Damned (Review)


Damned is, at its core an asymmetrical multiplayer-only experience that contains some incredibly effective tension and dread as you and your group skulk through darkened corridors in hopes to avoid an onslaught of death at the hands of a malevolent supernatural being.

Damned successfully taps into that primeval fear of ‘what you can’t see can kill you’ as it will have you more paranoid than David Icke himself. Chiming grandfather clocks, whistling radiators, creaking doors, flickering lights and laughing jack-o-lanterns all play their part as you move cautiously through each of the eleven different environments hoping not to touch uglies with that thing that goes bump in the night.
Each of these come in a variety of flavours – from abandoned Hospitals, Asylums, Hotels to Factories; all oozing with an eerie atmosphere that isn’t seen nor felt in any other horror based multiplayer game. The scares and true terror rival that of any single-player experience you can have and the fact that it can do this with a multiplayer only game is truly an astounding achievement in and of itself.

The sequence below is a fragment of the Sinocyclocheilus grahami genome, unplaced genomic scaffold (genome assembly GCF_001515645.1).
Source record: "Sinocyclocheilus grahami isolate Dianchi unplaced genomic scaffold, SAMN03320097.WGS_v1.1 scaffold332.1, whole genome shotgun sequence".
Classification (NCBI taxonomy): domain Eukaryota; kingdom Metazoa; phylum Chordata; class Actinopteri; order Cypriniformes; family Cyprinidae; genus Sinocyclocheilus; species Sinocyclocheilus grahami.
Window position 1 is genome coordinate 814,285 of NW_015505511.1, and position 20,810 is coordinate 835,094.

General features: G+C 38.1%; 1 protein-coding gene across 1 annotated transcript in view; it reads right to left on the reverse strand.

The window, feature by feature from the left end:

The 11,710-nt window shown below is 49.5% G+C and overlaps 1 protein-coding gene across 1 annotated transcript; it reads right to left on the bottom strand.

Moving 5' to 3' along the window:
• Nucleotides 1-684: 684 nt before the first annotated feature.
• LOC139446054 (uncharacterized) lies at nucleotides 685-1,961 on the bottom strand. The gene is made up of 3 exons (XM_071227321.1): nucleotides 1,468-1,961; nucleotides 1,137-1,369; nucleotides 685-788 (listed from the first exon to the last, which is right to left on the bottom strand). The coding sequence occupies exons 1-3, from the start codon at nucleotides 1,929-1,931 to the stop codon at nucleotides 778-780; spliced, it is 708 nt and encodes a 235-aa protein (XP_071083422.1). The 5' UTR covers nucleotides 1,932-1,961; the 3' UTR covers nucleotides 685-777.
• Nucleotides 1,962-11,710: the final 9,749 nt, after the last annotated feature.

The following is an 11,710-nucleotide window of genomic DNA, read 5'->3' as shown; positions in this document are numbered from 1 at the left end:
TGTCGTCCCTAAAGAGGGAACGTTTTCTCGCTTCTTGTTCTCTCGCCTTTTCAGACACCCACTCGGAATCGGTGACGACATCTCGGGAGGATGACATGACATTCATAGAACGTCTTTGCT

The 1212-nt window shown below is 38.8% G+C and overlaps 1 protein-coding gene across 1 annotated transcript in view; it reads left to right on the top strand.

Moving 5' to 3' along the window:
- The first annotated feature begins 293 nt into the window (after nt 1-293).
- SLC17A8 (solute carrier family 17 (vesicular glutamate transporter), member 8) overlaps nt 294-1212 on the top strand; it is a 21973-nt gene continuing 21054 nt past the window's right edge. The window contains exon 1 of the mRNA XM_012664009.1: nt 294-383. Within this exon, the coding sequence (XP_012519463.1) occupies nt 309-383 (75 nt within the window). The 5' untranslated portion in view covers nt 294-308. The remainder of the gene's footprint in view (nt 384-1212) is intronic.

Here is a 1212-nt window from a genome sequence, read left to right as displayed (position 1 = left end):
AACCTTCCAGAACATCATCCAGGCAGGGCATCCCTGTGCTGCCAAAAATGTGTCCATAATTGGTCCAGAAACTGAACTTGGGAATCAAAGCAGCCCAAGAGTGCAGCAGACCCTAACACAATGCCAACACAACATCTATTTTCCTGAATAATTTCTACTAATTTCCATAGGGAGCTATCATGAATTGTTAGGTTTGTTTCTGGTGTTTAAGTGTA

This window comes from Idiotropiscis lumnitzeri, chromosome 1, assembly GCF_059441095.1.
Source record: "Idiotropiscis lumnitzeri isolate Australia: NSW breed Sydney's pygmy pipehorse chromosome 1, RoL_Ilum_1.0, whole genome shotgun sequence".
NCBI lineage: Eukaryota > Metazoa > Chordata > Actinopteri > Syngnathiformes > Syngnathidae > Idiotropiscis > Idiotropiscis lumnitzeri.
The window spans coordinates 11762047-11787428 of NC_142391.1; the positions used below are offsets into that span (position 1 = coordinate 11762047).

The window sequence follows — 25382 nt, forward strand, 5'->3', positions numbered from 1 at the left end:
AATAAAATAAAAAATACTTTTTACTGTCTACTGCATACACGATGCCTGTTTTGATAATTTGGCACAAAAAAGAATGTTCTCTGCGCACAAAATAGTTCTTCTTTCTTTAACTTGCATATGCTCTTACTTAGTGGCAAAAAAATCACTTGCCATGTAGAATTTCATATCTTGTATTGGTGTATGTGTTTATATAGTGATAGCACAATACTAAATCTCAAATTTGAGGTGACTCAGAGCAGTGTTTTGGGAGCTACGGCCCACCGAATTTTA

You control (in first-person) any one of four stereotype survivors found in a haunted house scenario, A Priest, School Jock, Scene-Girl or fabled black-guy-who-dies-first, each armed with only a flashlight and your dwindling nerves. Who you choose to play as, is completely arbitrary as no one survivor has any type of skill set or play style to help aid your team, as all players can equally carry any amount of keys, safe combinations and interact with the environment. As the Survivors, it is up to you to help your colleagues escape the nightmare you have found yourselves in by scouring through cupboards, desk drawers, iron safes and anything else, in order to search out your ways to freedom.
On the opposite end of that spectrum sits one other player who is in control of the ghoul/ghost for any chosen scenario and their objective is to simply wipe out all survivors before they can reach the end, the unique twist is though, that the monsters come in three variations and each variant of ghoulish terror requires a different strategy to conquer and overcome as you (the survivor) cannot deal any damage or defeat this player in any way. I will break down the Survivors versus Monster like so: